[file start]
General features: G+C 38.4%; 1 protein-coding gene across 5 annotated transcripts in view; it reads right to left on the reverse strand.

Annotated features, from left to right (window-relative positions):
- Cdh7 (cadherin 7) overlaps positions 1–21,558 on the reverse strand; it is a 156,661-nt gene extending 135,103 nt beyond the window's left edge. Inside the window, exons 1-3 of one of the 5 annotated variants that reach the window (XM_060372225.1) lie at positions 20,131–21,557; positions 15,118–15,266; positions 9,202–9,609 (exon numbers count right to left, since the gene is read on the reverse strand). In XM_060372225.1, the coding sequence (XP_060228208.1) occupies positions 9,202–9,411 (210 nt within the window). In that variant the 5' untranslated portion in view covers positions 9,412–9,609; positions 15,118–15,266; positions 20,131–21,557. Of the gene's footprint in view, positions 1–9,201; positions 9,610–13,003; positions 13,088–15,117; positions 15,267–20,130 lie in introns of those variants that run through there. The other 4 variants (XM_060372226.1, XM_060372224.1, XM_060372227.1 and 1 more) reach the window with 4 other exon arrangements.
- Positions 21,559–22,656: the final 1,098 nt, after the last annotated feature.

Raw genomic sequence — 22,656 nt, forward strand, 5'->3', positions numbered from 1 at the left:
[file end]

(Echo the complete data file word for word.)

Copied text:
General features: G+C 38.4%; 1 protein-coding gene across 5 annotated transcripts in view; it reads right to left on the reverse strand.

Annotated features, from left to right (window-relative positions):
- Cdh7 (cadherin 7) overlaps positions 1–21,558 on the reverse strand; it is a 156,661-nt gene extending 135,103 nt beyond the window's left edge. Inside the window, exons 1-3 of one of the 5 annotated variants that reach the window (XM_060372225.1) lie at positions 20,131–21,557; positions 15,118–15,266; positions 9,202–9,609 (exon numbers count right to left, since the gene is read on the reverse strand). In XM_060372225.1, the coding sequence (XP_060228208.1) occupies positions 9,202–9,411 (210 nt within the window). In that variant the 5' untranslated portion in view covers positions 9,412–9,609; positions 15,118–15,266; positions 20,131–21,557. Of the gene's footprint in view, positions 1–9,201; positions 9,610–13,003; positions 13,088–15,117; positions 15,267–20,130 lie in introns of those variants that run through there. The other 4 variants (XM_060372226.1, XM_060372224.1, XM_060372227.1 and 1 more) reach the window with 4 other exon arrangements.
- Positions 21,559–22,656: the final 1,098 nt, after the last annotated feature.

Raw genomic sequence — 22,656 nt, forward strand, 5'->3', positions numbered from 1 at the left: